Pramada Charan Banerji and Gokul Prasad, JJ.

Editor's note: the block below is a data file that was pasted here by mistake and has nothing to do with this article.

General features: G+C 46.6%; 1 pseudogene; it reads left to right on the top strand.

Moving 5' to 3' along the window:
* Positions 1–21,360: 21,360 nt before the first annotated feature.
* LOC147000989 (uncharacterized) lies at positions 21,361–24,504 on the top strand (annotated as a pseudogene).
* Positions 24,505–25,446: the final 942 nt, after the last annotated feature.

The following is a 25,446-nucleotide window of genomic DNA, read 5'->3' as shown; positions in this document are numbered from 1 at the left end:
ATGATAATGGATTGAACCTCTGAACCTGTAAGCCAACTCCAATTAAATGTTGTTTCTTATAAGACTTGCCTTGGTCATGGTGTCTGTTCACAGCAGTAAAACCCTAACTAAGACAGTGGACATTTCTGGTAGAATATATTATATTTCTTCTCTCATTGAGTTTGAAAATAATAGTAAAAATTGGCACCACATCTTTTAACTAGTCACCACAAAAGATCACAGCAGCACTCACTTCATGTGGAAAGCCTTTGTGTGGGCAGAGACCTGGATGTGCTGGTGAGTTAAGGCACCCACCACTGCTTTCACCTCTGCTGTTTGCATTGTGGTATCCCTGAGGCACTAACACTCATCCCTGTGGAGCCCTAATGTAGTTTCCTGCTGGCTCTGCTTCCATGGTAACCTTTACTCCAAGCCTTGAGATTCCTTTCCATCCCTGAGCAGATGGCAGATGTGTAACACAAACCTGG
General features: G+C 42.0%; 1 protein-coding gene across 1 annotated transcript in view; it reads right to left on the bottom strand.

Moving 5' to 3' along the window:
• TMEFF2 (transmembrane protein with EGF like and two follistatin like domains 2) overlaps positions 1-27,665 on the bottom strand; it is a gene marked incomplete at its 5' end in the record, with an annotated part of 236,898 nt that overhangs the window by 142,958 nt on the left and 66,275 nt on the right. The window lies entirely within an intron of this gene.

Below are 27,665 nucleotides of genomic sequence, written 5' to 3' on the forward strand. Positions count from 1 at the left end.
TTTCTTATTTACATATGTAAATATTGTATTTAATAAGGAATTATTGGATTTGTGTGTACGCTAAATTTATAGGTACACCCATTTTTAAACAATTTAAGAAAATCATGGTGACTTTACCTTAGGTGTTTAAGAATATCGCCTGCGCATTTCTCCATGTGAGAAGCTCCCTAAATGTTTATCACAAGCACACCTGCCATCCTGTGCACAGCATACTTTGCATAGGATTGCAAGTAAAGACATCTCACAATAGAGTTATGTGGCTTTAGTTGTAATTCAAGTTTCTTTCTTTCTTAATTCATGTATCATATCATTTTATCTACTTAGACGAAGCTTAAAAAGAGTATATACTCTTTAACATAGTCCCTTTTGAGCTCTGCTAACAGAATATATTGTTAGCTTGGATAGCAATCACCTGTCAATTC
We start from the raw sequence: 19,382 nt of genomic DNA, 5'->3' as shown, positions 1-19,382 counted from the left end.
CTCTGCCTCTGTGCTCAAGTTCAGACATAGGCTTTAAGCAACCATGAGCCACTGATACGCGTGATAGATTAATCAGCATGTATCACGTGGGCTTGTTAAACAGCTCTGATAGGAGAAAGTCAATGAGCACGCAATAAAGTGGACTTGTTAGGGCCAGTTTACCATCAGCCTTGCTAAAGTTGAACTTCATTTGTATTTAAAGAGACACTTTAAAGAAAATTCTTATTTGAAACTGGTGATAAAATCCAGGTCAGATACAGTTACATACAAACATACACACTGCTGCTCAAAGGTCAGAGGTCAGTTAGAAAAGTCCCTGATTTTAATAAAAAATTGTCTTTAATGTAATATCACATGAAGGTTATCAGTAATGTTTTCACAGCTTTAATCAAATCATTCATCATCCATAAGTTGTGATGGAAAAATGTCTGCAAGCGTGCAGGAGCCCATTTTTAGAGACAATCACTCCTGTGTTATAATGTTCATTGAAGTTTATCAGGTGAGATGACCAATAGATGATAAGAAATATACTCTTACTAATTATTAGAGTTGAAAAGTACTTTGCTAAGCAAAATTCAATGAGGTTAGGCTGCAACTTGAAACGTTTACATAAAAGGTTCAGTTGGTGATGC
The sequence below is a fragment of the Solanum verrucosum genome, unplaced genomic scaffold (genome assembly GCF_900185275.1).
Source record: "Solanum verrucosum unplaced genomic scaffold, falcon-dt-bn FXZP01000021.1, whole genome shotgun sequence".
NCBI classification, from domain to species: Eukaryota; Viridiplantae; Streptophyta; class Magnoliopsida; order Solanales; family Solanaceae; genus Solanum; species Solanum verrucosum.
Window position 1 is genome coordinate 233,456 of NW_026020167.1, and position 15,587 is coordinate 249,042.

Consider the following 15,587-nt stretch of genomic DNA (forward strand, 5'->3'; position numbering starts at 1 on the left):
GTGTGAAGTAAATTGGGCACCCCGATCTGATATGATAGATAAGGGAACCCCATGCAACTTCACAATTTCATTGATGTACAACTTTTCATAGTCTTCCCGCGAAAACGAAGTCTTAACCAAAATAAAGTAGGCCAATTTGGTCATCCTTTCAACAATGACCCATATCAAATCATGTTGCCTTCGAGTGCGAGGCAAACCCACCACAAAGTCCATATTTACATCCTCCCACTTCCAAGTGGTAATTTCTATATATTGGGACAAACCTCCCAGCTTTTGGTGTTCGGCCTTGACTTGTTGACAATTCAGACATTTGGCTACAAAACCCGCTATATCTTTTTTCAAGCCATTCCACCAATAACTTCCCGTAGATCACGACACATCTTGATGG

1. This appeal arises suit of a suit brought by the plaintiffs appellants for a declaration that a certain sale deed of a shop, executed by five members of a joint family, was null and void as against the plaintiffs who were also members of that family. The plaintiffs are all minors, except the plaintiff No. 1, who has just attained majority. The sale took place on the 1st of October, 1915, and the suit was brought on the 27th of November, 1920. One of the pleas taken in defence was that the suit was barred by the provisions of Section 42 of the Specific Belief Act. The first court held that the plaintiffs were ad been in possession of the property and, therefore, no further relief could be asked for and Section 42 of the Specific Belief Act had no application. On appeal, the learned District Judge has come to the conclusion that because of a lease (kabuliat) executed by one of the vendors, on the 30th of September, 1919, in favour of the vendee defendant No. 1, the vendee was in constructive possession of the property and the suit was, therefore, barred by Section 42 of the Specific Belief Act, and has dismissed the suit. The learned Judge refers to a decree passed by him in a suit by the vendee against Ajudhia Prasad the lessee, and says: 'This would show that on the date of decree in the suit which has given rise to this appeal, the defendant No. 1 was in constructive possession of the shop. Ajudhia Prasad was occupying it only as his tenant. The lower court relied upon the evidence of the witnesses who said that all the plaintiffs used to sit in the shop. Put this was natural, considering that the plaintiffs and their father and uncles (defendants 2 to 6) were all joint and all carried on the business in the shop. This fact alone would not show that the plaintiffs alone used to sit in the shop.' And then the learned Judge goes on to say: 'On these facts I must hold that the appellant (defendant No. 1) is in possession of the shop and, as such, the plaintiffs' suit for a mere declaration was not tenable and is barred by Section 42 of the Specific Belief Act.' In taking this view, we think the learned Judge was in error. There was no further relief which the plaintiffs could have asked for. They were in actual physical possession of the shop, and constructive possession, if any, of the defendant would not affect the matter. This was not a case in which the plaintiffs could be regarded as being out of possession. The physical possession of the plaintiffs was admitted and the question was as to the nature of that possession. We asked the learned vakil for the respondents to explain to us the nature of the further, relief which the plaintiffs could have asked for and he could not say that it would be a relief for possession. This case is similar to that of Ram Manorath Singh v. Dilraji Kunwari (1913) I.L.R. 36 All. 126. In our opinion, in view of the facts of this case, Section 42 of the Specific Belief Act has no application. We, therefore, allow the appeal, set aside the decree of the lower appellate court and remand the case to that court with directions to restore it to its original number and to dispose of the remaining pleas according to law. Costs here and hitherto will, be costs in the cause.